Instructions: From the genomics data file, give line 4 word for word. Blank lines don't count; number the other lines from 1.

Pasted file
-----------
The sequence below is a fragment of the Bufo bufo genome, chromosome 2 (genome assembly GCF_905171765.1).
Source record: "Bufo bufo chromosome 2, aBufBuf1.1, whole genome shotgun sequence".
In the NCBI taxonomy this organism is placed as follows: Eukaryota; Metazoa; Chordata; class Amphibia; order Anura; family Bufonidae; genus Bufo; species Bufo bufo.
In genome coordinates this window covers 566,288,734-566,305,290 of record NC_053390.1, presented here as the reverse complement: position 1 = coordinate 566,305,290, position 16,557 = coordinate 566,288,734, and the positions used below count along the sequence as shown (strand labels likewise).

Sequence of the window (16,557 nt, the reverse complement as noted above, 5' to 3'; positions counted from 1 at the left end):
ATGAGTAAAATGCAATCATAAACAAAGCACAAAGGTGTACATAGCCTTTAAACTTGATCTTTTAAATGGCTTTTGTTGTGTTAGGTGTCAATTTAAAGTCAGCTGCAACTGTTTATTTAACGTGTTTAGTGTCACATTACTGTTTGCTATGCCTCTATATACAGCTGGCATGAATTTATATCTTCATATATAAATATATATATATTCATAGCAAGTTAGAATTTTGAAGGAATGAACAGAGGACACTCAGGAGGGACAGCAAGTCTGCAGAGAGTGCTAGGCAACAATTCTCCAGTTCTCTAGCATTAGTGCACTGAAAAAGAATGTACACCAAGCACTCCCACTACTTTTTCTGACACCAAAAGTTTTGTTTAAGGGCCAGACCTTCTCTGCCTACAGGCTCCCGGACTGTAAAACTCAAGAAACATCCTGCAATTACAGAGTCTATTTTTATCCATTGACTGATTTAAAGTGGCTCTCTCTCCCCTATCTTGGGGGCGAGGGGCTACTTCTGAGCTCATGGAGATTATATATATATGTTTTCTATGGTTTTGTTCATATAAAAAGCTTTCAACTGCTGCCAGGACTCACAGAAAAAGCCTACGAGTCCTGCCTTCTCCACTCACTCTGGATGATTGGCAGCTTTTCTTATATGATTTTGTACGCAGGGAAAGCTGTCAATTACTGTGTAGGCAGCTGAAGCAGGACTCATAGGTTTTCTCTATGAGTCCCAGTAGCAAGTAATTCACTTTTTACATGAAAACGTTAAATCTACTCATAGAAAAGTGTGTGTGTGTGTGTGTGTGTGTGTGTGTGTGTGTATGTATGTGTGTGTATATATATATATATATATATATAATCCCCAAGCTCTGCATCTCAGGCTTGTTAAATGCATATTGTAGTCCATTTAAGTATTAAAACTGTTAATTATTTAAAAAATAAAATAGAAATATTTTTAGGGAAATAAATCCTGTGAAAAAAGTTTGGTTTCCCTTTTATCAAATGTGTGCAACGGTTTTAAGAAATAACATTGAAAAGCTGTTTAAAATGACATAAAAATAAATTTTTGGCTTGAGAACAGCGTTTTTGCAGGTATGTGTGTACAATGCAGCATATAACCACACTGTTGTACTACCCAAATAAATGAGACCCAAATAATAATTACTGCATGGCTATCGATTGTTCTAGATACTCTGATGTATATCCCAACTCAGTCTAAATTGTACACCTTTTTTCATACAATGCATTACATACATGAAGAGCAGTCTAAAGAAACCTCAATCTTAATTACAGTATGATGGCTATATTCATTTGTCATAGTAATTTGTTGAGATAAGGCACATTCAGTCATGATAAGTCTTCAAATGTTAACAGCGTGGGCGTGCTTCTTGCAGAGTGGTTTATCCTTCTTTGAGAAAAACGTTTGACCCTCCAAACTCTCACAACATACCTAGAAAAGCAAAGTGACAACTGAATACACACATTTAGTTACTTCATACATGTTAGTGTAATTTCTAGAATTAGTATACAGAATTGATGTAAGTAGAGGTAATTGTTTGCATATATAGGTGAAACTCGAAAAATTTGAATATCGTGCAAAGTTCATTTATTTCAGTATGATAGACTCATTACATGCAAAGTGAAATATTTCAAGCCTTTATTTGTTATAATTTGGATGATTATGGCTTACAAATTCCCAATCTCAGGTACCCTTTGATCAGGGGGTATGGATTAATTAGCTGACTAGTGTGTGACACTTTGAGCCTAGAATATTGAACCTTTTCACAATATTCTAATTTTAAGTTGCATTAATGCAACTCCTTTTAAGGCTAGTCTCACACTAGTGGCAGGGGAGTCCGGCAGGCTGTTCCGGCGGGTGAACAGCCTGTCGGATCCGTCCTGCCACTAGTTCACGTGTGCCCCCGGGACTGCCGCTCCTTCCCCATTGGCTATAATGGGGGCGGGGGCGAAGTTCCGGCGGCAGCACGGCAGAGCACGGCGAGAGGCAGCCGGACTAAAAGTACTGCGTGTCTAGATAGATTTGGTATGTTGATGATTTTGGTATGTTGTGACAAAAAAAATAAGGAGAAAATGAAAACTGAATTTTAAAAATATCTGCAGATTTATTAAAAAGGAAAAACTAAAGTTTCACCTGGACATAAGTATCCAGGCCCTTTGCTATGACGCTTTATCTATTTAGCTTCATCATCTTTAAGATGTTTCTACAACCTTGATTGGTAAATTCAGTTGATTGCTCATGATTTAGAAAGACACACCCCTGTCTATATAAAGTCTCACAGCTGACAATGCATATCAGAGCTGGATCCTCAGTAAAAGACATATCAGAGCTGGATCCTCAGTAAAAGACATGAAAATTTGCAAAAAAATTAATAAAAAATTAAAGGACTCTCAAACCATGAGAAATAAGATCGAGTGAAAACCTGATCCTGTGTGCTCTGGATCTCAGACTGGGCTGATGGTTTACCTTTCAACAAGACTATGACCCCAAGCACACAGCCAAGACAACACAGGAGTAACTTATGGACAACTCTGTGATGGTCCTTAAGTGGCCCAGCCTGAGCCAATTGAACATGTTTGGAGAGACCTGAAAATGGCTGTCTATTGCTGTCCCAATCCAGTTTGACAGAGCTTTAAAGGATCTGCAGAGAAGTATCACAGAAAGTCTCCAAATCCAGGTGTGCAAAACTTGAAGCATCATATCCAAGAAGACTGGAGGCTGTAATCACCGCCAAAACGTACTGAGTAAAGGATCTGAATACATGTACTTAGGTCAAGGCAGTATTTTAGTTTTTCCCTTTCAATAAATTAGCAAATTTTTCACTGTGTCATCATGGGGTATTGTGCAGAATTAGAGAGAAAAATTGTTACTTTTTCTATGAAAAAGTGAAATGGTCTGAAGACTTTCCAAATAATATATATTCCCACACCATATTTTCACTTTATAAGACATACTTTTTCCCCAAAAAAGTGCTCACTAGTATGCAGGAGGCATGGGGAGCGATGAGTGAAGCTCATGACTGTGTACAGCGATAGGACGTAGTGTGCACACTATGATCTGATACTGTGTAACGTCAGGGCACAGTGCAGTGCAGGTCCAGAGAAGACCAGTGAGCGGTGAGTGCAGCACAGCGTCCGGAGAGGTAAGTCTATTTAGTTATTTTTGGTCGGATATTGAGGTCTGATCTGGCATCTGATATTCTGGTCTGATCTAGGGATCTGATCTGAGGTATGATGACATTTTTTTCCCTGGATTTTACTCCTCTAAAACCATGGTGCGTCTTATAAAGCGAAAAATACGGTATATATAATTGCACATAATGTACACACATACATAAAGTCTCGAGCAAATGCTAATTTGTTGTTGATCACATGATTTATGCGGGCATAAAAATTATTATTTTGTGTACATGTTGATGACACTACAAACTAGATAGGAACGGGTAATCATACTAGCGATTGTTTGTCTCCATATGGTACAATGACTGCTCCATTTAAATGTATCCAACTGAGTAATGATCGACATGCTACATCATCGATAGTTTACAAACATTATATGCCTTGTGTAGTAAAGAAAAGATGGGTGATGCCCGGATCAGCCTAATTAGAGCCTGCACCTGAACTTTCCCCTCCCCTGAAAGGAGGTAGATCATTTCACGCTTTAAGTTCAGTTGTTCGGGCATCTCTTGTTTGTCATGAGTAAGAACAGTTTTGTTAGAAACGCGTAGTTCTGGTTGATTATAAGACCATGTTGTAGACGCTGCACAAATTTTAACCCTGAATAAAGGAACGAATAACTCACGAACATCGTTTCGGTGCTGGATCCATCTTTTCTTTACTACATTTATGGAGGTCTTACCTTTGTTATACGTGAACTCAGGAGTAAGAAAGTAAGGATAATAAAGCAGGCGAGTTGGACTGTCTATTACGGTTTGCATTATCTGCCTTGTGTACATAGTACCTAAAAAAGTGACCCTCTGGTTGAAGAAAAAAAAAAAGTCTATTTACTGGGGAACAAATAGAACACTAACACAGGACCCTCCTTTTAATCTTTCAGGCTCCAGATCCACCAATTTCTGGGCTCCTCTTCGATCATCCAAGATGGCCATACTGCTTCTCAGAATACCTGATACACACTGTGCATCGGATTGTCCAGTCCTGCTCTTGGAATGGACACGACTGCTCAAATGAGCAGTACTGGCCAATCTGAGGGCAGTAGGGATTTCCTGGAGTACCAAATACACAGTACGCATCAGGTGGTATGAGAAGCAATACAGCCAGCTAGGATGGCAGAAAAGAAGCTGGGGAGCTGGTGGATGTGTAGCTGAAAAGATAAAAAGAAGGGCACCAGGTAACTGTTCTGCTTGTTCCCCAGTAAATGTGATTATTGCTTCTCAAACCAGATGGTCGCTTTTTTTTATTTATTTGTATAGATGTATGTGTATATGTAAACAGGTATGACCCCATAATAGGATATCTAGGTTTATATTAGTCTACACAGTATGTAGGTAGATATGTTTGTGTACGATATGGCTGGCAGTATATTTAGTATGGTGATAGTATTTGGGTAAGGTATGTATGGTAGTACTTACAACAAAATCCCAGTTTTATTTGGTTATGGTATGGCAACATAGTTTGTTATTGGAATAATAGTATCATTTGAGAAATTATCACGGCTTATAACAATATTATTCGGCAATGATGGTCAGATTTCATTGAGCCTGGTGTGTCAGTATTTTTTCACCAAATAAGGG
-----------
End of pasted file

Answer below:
In genome coordinates this window covers 566,288,734-566,305,290 of record NC_053390.1, presented here as the reverse complement: position 1 = coordinate 566,305,290, position 16,557 = coordinate 566,288,734, and the positions used below count along the sequence as shown (strand labels likewise).